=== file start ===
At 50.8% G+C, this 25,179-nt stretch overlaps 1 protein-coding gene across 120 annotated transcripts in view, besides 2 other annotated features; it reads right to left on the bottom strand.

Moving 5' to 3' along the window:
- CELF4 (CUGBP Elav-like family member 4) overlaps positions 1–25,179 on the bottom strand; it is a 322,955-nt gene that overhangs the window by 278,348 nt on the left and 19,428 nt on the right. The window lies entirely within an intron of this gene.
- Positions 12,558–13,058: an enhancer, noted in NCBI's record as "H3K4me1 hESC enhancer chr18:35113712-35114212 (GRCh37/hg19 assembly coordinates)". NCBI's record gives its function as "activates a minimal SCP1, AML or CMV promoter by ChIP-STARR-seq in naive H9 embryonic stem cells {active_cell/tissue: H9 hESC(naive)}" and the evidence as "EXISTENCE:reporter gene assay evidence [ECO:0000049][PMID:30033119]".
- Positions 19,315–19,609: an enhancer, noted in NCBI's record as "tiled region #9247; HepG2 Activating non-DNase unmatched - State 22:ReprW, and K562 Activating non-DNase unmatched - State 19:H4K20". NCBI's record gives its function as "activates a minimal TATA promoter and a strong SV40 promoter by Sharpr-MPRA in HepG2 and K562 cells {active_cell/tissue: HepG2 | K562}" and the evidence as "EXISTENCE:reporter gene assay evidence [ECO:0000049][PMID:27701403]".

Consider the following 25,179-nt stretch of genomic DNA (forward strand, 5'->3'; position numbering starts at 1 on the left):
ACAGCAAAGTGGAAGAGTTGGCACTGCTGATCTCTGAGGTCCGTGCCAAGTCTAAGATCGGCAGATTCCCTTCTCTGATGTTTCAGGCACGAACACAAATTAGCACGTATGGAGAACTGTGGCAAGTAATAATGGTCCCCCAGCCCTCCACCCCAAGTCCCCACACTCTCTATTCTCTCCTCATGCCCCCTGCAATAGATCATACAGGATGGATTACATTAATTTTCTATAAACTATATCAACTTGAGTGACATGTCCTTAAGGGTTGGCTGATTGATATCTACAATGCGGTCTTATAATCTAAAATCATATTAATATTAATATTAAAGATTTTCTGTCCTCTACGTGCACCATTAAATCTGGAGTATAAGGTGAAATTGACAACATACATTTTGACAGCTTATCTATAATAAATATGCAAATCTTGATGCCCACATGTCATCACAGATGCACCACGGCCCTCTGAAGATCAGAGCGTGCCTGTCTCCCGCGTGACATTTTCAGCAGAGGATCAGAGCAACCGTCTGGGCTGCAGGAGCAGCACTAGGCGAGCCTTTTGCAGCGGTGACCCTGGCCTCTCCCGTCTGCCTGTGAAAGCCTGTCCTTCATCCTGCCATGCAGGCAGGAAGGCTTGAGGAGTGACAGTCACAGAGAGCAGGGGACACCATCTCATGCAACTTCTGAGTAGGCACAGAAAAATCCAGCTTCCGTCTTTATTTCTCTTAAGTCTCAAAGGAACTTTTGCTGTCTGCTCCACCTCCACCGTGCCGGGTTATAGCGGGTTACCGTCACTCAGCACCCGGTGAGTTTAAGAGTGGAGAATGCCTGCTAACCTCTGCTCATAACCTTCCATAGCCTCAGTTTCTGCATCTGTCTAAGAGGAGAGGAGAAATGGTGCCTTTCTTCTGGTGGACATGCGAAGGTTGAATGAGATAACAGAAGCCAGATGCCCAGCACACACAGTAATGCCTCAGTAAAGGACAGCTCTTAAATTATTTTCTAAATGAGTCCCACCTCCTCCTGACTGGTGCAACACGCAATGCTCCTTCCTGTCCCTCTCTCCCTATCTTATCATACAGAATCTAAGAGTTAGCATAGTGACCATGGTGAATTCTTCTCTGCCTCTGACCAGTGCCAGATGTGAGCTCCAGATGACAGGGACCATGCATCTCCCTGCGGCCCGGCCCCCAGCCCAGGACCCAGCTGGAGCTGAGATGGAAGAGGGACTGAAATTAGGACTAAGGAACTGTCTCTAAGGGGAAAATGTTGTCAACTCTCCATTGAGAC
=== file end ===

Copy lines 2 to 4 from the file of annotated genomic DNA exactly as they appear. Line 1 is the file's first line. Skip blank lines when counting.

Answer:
Moving 5' to 3' along the window:
- CELF4 (CUGBP Elav-like family member 4) overlaps positions 1–25,179 on the bottom strand; it is a 322,955-nt gene that overhangs the window by 278,348 nt on the left and 19,428 nt on the right. The window lies entirely within an intron of this gene.
- Positions 12,558–13,058: an enhancer, noted in NCBI's record as "H3K4me1 hESC enhancer chr18:35113712-35114212 (GRCh37/hg19 assembly coordinates)". NCBI's record gives its function as "activates a minimal SCP1, AML or CMV promoter by ChIP-STARR-seq in naive H9 embryonic stem cells {active_cell/tissue: H9 hESC(naive)}" and the evidence as "EXISTENCE:reporter gene assay evidence [ECO:0000049][PMID:30033119]".